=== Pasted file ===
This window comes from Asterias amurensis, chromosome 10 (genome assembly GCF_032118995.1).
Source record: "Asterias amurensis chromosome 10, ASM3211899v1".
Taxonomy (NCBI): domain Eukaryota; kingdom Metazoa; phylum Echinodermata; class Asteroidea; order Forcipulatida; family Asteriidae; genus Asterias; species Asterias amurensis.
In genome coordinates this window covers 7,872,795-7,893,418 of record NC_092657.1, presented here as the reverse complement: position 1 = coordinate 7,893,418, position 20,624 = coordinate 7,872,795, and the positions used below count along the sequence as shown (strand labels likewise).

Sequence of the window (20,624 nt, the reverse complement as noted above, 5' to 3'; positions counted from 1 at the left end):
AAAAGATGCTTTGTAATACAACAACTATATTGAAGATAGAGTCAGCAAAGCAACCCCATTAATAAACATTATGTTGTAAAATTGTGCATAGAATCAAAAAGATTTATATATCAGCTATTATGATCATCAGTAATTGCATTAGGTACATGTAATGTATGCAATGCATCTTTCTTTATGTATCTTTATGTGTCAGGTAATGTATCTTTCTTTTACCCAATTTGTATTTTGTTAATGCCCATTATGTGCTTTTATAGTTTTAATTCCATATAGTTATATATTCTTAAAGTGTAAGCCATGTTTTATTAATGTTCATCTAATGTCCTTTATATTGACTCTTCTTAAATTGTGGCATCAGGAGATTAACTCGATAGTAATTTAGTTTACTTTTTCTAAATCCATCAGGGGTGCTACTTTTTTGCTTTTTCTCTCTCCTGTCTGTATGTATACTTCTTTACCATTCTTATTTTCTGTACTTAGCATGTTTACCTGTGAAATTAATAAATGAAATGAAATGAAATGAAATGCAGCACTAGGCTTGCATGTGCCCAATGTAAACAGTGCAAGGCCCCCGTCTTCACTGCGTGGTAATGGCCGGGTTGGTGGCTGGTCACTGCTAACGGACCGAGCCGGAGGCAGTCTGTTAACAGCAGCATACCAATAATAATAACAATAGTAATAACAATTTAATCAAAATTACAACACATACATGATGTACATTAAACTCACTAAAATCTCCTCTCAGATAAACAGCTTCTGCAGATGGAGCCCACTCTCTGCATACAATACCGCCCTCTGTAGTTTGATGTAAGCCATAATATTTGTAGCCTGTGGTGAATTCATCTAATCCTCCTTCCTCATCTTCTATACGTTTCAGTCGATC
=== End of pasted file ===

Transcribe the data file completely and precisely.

This window comes from Asterias amurensis, chromosome 10 (genome assembly GCF_032118995.1).
Source record: "Asterias amurensis chromosome 10, ASM3211899v1".
Taxonomy (NCBI): domain Eukaryota; kingdom Metazoa; phylum Echinodermata; class Asteroidea; order Forcipulatida; family Asteriidae; genus Asterias; species Asterias amurensis.
In genome coordinates this window covers 7,872,795-7,893,418 of record NC_092657.1, presented here as the reverse complement: position 1 = coordinate 7,893,418, position 20,624 = coordinate 7,872,795, and the positions used below count along the sequence as shown (strand labels likewise).

Sequence of the window (20,624 nt, the reverse complement as noted above, 5' to 3'; positions counted from 1 at the left end):
AAAAGATGCTTTGTAATACAACAACTATATTGAAGATAGAGTCAGCAAAGCAACCCCATTAATAAACATTATGTTGTAAAATTGTGCATAGAATCAAAAAGATTTATATATCAGCTATTATGATCATCAGTAATTGCATTAGGTACATGTAATGTATGCAATGCATCTTTCTTTATGTATCTTTATGTGTCAGGTAATGTATCTTTCTTTTACCCAATTTGTATTTTGTTAATGCCCATTATGTGCTTTTATAGTTTTAATTCCATATAGTTATATATTCTTAAAGTGTAAGCCATGTTTTATTAATGTTCATCTAATGTCCTTTATATTGACTCTTCTTAAATTGTGGCATCAGGAGATTAACTCGATAGTAATTTAGTTTACTTTTTCTAAATCCATCAGGGGTGCTACTTTTTTGCTTTTTCTCTCTCCTGTCTGTATGTATACTTCTTTACCATTCTTATTTTCTGTACTTAGCATGTTTACCTGTGAAATTAATAAATGAAATGAAATGAAATGAAATGCAGCACTAGGCTTGCATGTGCCCAATGTAAACAGTGCAAGGCCCCCGTCTTCACTGCGTGGTAATGGCCGGGTTGGTGGCTGGTCACTGCTAACGGACCGAGCCGGAGGCAGTCTGTTAACAGCAGCATACCAATAATAATAACAATAGTAATAACAATTTAATCAAAATTACAACACATACATGATGTACATTAAACTCACTAAAATCTCCTCTCAGATAAACAGCTTCTGCAGATGGAGCCCACTCTCTGCATACAATACCGCCCTCTGTAGTTTGATGTAAGCCATAATATTTGTAGCCTGTGGTGAATTCATCTAATCCTCCTTCCTCATCTTCTATACGTTTCAGTCGATC